Jumping and climbing are instinctive behaviors in cats. Some breeds are more comfortable with heights than others, but perching above ground level enables a cat to safely survey its territory. Suddenly, your cat seems to be reluctant to leap to higher elevations than was once the case.
Jumping requires strength in a cat’s hind legs. There are numerous causes of feline lameness that are not always obvious. Your cat could be arthritic, or perhaps it has a leg or spinal injury. It could be struggling with balance, or to generate enough power to leap. Alternatively, your cat may instinctively attempt to jump and then change its mind. This will often be linked to psychological factors.
Some cats cat jump up to 6 feet high when they’re young and healthy. While all senior cats move less, a sudden change in demeanor is more concerning. Look for other variances in feline behavior, as this will help assess if your cat is winding down due to age or has another health concern.
Why Can’t My Cat Jump Anymore?
Any significant change in feline behavior should be investigated, and this includes no longer jumping. Most cats love to leap to and from heights. If your cat is suddenly unable to do so, there will be a reason for this change.
Senior cats are less active and take fewer risks. They are less inclined to make leaps because they don’t want to have a bad fall. A cat that tries to jump, but finds itself unable to do so, may have a health problem.
Arthritis is the bane of a senior cat’s life. Veterinary Clinics: Small Animal Practice explains that almost all geriatric cats have arthritis. It can strike at any age, but most cats that are 10+ have osteoarthritis to some extent.
An arthritic cat will struggle with most physical activities. Even walking can result in limping. Do not wait for your cat to tell you that it is in pain, as this may never happen. Cats prefer not to reveal their weakness.
If your cat is not jumping and seems largely reluctant to move, you need to manage its arthritis pain. This can be achieved through supplements and massage. A warm, comfortable bed will also work wonders.
You could ask a vet for painkilling, non-steroidal anti-inflammatory drugs (NSAIDs). No NSAID is approved for long-term use.
Sometimes, a cat’s inability to jump is a matter of logistics. If your cat is carrying excess weight, it will not be aerodynamic enough to jump.
The ideal weight for a cat depends on its breed. As a rule, you should be able to feel your cat’s ribs with only a minimum of fat. You should not see any rolls in the stomach, although some cats have a hanging belly.
Keeping a cat slim is essential to feline health. The more weight a cat has to carry, the harder it will find movement. Equally importantly, obesity also increases the risk of other health concerns, such as heart disease.
Diabetes is a common side-effect of a cat becoming overweight. Feline diabetes will require significant lifestyle changes and lifelong medication.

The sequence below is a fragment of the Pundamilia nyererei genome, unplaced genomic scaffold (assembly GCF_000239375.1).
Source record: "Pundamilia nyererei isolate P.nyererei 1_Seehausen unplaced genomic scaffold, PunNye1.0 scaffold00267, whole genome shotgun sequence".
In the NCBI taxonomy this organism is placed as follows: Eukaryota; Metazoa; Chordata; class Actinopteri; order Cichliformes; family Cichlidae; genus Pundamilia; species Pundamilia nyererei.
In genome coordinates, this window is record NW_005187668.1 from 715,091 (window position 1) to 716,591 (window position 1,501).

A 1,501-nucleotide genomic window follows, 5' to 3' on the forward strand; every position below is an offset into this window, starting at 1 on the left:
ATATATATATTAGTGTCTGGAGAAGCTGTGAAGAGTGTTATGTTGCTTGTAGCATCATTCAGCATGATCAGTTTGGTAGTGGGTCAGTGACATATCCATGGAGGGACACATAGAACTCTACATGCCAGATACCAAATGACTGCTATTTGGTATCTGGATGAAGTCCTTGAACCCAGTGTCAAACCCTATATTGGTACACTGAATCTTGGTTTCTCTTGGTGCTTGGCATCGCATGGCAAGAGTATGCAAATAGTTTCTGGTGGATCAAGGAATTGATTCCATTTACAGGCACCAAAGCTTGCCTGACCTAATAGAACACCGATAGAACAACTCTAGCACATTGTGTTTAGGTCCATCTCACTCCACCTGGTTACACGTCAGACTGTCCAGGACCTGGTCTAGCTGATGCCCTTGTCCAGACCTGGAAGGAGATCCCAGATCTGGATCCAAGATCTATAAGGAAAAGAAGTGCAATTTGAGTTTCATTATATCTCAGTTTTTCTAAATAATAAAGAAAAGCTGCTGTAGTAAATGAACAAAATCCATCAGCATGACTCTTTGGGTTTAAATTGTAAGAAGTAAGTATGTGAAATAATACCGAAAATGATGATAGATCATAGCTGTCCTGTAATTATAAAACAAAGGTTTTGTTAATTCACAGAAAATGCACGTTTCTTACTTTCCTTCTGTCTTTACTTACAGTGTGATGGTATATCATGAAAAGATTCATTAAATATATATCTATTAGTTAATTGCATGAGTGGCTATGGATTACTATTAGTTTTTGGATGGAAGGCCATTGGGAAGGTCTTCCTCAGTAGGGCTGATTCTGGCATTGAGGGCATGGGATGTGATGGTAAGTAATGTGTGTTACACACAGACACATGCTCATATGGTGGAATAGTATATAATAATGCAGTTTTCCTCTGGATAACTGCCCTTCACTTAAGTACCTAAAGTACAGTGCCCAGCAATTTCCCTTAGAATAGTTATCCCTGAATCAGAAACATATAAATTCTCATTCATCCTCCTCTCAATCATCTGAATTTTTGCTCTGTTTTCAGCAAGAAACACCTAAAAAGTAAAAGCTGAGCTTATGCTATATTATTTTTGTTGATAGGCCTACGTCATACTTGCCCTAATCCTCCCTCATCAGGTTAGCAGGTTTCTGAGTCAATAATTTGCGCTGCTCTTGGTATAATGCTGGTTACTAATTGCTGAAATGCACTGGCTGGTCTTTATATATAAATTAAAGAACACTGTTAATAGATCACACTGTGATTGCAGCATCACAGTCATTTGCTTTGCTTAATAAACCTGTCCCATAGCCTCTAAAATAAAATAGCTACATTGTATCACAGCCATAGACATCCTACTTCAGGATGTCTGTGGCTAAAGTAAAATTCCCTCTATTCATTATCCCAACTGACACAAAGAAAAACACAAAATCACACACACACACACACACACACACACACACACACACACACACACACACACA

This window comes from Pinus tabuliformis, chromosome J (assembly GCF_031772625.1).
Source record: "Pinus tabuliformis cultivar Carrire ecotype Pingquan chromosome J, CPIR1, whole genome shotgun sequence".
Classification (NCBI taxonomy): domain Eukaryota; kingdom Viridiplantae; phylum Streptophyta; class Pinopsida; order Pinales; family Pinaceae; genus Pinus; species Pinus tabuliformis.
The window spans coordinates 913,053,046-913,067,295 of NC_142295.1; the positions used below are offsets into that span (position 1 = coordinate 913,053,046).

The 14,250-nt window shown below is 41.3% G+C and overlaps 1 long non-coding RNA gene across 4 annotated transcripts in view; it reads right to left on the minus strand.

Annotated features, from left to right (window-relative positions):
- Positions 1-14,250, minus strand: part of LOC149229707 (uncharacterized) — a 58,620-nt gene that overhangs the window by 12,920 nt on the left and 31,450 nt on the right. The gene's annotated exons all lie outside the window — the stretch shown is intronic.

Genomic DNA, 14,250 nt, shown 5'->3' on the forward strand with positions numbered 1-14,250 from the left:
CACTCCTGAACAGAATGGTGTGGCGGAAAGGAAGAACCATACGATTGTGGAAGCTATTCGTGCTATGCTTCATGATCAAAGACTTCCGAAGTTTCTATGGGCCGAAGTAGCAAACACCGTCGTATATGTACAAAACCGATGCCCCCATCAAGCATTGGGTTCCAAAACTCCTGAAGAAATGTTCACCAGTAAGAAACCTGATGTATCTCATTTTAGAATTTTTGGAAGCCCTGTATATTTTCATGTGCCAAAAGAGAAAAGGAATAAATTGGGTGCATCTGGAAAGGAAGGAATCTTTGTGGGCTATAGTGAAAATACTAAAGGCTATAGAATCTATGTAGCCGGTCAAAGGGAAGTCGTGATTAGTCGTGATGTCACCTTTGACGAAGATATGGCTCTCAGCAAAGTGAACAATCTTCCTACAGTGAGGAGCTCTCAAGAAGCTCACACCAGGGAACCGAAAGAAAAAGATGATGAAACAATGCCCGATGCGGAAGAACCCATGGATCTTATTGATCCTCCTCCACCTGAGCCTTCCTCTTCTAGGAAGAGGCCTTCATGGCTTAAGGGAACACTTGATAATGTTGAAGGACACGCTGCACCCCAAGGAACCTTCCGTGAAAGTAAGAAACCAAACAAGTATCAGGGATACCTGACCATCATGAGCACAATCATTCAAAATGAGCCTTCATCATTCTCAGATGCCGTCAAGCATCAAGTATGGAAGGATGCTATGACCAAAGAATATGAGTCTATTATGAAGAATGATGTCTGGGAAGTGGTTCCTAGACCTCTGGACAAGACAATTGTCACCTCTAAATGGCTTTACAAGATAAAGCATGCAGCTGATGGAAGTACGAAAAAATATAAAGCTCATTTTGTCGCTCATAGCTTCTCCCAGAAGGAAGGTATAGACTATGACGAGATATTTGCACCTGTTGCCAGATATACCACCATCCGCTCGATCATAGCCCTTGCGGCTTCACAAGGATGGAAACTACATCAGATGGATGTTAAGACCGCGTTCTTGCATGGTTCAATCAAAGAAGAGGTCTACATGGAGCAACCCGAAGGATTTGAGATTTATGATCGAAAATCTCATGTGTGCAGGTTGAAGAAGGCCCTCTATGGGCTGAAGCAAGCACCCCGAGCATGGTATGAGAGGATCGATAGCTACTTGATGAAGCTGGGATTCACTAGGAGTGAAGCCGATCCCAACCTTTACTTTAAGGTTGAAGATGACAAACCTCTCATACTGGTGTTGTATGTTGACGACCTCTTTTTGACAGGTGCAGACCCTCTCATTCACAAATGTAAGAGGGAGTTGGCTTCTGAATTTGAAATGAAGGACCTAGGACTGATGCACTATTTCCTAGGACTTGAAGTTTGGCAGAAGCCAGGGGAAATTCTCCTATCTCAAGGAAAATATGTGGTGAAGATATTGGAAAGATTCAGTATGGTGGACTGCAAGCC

Diabetes will also restrict a cat’s ability to jump. According to Acta Neuropathologica, your cat may eventually develop diabetic neuropathy. This is a condition where your cat becomes increasingly unsteady on its feet. Eventually, the hind legs can become completely numb.
As you can imagine, this makes jumping impossible for cats. Your cat will lack the strength in its hind legs to take off for a jump. Diabetic neuropathy must be treated with meds, and lifestyle changes will be needed.
Broken or fractured bones are a common explanation for cats failing to jump. If your cat is particularly stoic, it may not let on that it was injured. If the damaged bone is not physically protruding, it can be difficult to assess a break or fracture. This means that x-rays may be required.
If you suspect that your cat has been involved in an accident, have it checked over by a vet. However, cats can self-heal minor fractures through purring. The vibrations created by this activity promote healing. It should be noted that the bone can regrow misshapen.
According to Veterinary Surgery, interlocking nails and wires are recommended if a cat is to make a complete recovery and jump again. These will hold the bone in place while it repairs.
Sprains and Ligament Tears
Less serious than broken bones, but just as debilitating when it comes to jumping, are sprains. These are muscular injuries that cause weakness in a cat’s legs.
Sprains and tears are usually caused by a cat lunging or jumping too quickly from a standing position. Cats rarely stretch and limber up before exercise, thus increasing the risk of muscular injury.
Little can be done about a feline muscular strain. Your cat will need to rest, but painkillers may be necessary. Most strains will heal themselves in around 3 days. Your cat will be free to jump again once it has healed.
As per Veterinary Radiology and Ultrasound, certain breeds of cats are likelier to experience hip dysplasia. Maine Coons, Himalayans, and Persians are believed to be at the highest risk of this condition.
Hip dysplasia could be a genetic defect or caused by wear and tear over time. It results in the ball and socket of the hip becoming misaligned. This will cause lameness in the hind legs, making jumping impossible.
Hip dysplasia is managed with lifestyle changes and pain reduction. Your cat will need to live sedately, which means that jumping will be out of the question.
If your cat cannot jump, it could be due to a visual problem. Many older cats have deteriorating eyesight. Alternatively, the Journal of the American Veterinary Medical Association links sudden-onset blindness with tumors.
Cats rely more on their hearing and sense of smell than their vision. This means that eye issues are not always immediately obvious. If a senior cat loses its eyesight gradually, it will find ways to overcome this restriction.
Refusal to jump, and difficulty negotiating stairs, are early warning signs that a cat may be losing its sight.